Citizens from over 70 nations will be able to vote in the UK referendum on Britain’s membership of the EU. But most European Union nationalities will be excluded.
A spokesman for the British Prime Minster said:
“This is a big decision for our country, one that is about the future of the United Kingdom. That’s why we think it’s important that it is British, Irish and Commonwealth citizens that are the ones who get to decide.”
But the voting franchise on who can vote in the UK has more to do with Britain’s distant past than its future. Its roots go back to Britain’s Empire, when countries across the world were ruled by Great Britain. At one time or another, Britain invaded almost 90% of the world’s nations. At the Empire’s peak, atlases showed half the world coloured pink, signifying British rule.
Over time, as the British reign softened, many of these countries became self-governing whilst retaining Britain’s monarch as Head of State. The Commonwealth of British Nations was formed in 1949 with membership on a voluntary basis. The last two countries to join The Commonwealth – Rwanda and Mozambique – have no ties with Britain’s Empire.
Commonwealth citizens are not regarded in law as foreigners in the UK. This is a legacy of the situation that existed before 1949 when they had the status of ‘British subjects’.
Including Britain, 55 countries across the world are members of The Commonwealth, and all citizens from those countries resident with ‘leave-to-remain’ in the UK will be able to vote in the referendum.
They include citizens living in the UK from Australia, Canada, Ghana, Malaysia, India, Pakistan, Singapore, South Africa, Uganda and Zimbabwe. Just two EU countries are members of the Commonwealth, Malta and Cyprus, and citizens from those countries resident in the UK will also get a vote.
The right-to-vote in the UK elections doesn’t end when Commonwealth membership ends. The UK’s Electoral Commission told me yesterday, “Commonwealth citizens retain their voting rights even if the country of which they are a national has been suspended from the Commonwealth.”
In addition, citizens living in the UK from 15 ‘British Overseas Territories’ will also have a say on Britain’s future in Europe, including those from Anguilla, Bermuda, Cayman Islands and Montserrat. The British government has announced that residents of its Overseas Territory, Gibraltar, whether living there or here, will also be able to vote in the Referendum.
Citizens of the British Crown Dependents of the Isle of Man and the Channel Island also have the vote. And as a result of a special treaty signed between Britain and Ireland, Irish citizens living in the UK will also have a vote in the referendum.
But citizens from 24 EU countries who have made Britain their home, who reside here, work here, pay taxes here and many of whom have started families here, will have no vote on whether Britain will stay a member of the EU, even though the decision directly affects them. Many of these EU citizens have been living in Britain for over 30 years. They hadn’t taken out British citizenship because, under EU rules, they all have European Citizenship, meaning that, like all EU nationalities, they can move to any other EU country and enjoy the same rights as native citizens of that country.
Except that residents here from other EU countries do not enjoy the same voting rights as British citizens – or those of over 70 nationalities, who because of Britain’s imperial past, still retain the historical right to vote in our General Elections and the forthcoming referendum if they are resident here.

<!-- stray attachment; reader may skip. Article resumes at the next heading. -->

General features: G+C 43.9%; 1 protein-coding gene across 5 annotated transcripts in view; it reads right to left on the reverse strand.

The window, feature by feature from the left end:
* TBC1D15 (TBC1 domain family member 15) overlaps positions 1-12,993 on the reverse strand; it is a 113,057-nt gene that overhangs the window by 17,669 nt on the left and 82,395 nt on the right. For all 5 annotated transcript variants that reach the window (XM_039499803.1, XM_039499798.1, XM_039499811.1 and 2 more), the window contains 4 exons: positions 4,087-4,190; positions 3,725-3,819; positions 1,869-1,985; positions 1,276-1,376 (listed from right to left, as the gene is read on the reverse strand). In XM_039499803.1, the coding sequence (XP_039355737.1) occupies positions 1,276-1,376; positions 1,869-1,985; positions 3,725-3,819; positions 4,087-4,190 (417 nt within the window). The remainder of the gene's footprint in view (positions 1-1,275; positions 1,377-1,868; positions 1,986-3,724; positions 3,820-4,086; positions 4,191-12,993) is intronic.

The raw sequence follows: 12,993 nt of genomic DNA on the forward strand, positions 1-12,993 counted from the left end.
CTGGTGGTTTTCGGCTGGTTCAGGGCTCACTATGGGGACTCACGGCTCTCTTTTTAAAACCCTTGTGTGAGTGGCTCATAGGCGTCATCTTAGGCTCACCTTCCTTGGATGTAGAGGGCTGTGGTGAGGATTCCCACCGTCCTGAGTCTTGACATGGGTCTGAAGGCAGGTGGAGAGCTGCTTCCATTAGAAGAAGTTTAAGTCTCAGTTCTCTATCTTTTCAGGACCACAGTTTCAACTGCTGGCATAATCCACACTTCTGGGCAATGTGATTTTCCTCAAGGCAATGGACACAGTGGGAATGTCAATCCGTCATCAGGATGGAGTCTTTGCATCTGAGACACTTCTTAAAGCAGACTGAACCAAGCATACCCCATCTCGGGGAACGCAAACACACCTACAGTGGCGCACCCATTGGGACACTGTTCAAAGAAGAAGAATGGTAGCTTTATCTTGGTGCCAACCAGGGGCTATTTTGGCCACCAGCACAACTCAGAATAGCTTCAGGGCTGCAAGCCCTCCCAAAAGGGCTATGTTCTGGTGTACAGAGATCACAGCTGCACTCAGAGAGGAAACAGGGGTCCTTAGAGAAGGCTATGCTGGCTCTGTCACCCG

EU migrants resident in the UK can already vote in Britain’s local and European elections, and could vote in last year’s Scottish referendum, so why not the forthcoming EU referendum, too?
EU citizens living in the UK who will be denied a referendum vote include French, German, Italian, Spanish, Polish, Danish, Romanian and Swedish residents, whilst those living here from nations including Grenada, Kenya, Mozambique, Nigeria, the Seychelles and Sri Lanka will have a say on Britain’s future in the EU.
Also excluded from the referendum vote will be British citizens who have lived abroad for over 15 years – an arcane rule that the new Conservative government has pledged to scrap. In future, all Britons, wherever they live, will enjoy ‘Votes for Life’ – but it’s been announced this week that the rule-change won’t come in time for the referendum.
Uniquely for the referendum, members of the House of Lords will be given a vote, but unlike in last year’s Scottish referendum on independence, 16 and 17 year-olds will not. However, the fact that the UK government can amend the rules on who can vote in the referendum, means that it is politically and practically possible to change the voting franchise for what will be a once-in-a-generation (or-two) event.
Yesterday I contacted No 10 Downing Street, the home of British Prime Minister, David Cameron. A spokesman told me that the voting rights and rules for the referendum will be broadly the same as those of a British General Election. But, he added, it would be subject to the consent of Parliament.
Maybe our Members of Parliament will see sense and realise that there is a serious democratic deficit in allowing so many different nationalities to vote in the forthcoming EU referendum, but to specifically exclude most nationalities living here from the rest of Europe, as well as denying a vote to many British people living abroad.
Other articles by Jon Danzig:
- Many citizens affected by the EU referendum will have no vote
- Can’t vote or don’t vote?
- Will old people decide the EU referendum?
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